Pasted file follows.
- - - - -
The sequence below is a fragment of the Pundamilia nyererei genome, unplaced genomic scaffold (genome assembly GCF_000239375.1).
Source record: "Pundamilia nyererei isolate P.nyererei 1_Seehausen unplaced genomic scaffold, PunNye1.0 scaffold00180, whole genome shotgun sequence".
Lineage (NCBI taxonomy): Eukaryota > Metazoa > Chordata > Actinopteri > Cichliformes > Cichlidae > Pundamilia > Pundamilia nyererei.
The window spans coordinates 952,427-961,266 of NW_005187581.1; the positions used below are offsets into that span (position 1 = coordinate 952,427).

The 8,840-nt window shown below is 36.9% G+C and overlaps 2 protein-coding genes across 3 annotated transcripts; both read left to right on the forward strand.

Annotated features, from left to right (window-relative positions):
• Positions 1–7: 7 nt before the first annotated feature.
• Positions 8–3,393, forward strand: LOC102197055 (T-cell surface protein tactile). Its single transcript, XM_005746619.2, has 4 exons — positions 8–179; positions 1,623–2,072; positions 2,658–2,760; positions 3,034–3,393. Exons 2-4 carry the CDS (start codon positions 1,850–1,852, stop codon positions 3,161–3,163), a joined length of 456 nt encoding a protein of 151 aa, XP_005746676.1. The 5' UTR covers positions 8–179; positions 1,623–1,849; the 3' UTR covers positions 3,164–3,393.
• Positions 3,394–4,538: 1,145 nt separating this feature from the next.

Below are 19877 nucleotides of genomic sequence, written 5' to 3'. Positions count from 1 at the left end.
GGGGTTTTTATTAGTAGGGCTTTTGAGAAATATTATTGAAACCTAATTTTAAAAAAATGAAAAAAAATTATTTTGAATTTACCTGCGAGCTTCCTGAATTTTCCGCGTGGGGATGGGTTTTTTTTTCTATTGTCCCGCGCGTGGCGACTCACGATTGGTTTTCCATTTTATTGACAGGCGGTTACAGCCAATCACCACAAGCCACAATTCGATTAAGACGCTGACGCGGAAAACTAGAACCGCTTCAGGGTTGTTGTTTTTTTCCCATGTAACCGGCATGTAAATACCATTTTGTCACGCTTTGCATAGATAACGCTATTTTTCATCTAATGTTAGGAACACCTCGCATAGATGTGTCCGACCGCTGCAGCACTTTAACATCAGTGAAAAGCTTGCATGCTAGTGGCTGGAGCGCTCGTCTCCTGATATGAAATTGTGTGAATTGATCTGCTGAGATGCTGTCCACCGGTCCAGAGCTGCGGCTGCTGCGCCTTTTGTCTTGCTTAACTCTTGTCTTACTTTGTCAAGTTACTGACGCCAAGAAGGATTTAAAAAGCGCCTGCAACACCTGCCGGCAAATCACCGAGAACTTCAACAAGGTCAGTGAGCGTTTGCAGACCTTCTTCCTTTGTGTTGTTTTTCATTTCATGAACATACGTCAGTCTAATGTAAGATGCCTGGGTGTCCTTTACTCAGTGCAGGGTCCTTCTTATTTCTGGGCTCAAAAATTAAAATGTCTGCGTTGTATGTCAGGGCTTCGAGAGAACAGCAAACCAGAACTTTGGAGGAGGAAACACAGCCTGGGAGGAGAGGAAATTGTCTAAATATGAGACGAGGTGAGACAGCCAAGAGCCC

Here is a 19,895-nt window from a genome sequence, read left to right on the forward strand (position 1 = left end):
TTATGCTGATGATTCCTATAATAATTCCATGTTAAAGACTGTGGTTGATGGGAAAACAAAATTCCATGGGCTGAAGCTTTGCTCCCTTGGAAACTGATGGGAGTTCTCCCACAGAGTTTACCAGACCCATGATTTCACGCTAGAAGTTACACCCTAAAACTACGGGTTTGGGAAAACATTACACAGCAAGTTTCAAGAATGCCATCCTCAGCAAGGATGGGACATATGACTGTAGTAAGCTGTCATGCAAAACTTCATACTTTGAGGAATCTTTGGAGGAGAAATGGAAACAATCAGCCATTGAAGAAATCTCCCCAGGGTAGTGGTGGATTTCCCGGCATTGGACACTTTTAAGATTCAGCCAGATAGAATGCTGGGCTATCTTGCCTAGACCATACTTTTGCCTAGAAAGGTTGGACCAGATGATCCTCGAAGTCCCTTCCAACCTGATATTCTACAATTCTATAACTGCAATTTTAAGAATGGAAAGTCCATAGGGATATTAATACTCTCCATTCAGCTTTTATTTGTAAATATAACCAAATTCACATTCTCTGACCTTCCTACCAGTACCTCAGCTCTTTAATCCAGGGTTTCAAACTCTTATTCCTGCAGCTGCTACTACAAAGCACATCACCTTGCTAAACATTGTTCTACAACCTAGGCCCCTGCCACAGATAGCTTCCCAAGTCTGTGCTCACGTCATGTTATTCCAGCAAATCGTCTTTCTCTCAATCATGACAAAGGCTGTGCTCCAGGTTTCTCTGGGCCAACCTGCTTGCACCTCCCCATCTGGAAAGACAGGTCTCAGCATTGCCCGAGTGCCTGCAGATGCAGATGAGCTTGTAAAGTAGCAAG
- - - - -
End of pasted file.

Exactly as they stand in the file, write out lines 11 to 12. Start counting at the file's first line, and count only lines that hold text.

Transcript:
GGGGTTTTTATTAGTAGGGCTTTTGAGAAATATTATTGAAACCTAATTTTAAAAAAATGAAAAAAAATTATTTTGAATTTACCTGCGAGCTTCCTGAATTTTCCGCGTGGGGATGGGTTTTTTTTTCTATTGTCCCGCGCGTGGCGACTCACGATTGGTTTTCCATTTTATTGACAGGCGGTTACAGCCAATCACCACAAGCCACAATTCGATTAAGACGCTGACGCGGAAAACTAGAACCGCTTCAGGGTTGTTGTTTTTTTCCCATGTAACCGGCATGTAAATACCATTTTGTCACGCTTTGCATAGATAACGCTATTTTTCATCTAATGTTAGGAACACCTCGCATAGATGTGTCCGACCGCTGCAGCACTTTAACATCAGTGAAAAGCTTGCATGCTAGTGGCTGGAGCGCTCGTCTCCTGATATGAAATTGTGTGAATTGATCTGCTGAGATGCTGTCCACCGGTCCAGAGCTGCGGCTGCTGCGCCTTTTGTCTTGCTTAACTCTTGTCTTACTTTGTCAAGTTACTGACGCCAAGAAGGATTTAAAAAGCGCCTGCAACACCTGCCGGCAAATCACCGAGAACTTCAACAAGGTCAGTGAGCGTTTGCAGACCTTCTTCCTTTGTGTTGTTTTTCATTTCATGAACATACGTCAGTCTAATGTAAGATGCCTGGGTGTCCTTTACTCAGTGCAGGGTCCTTCTTATTTCTGGGCTCAAAAATTAAAATGTCTGCGTTGTATGTCAGGGCTTCGAGAGAACAGCAAACCAGAACTTTGGAGGAGGAAACACAGCCTGGGAGGAGAGGAAATTGTCTAAATATGAGACGAGGTGAGACAGCCAAGAGCCC

Here is a 19,895-nt window from a genome sequence, read left to right on the forward strand (position 1 = left end):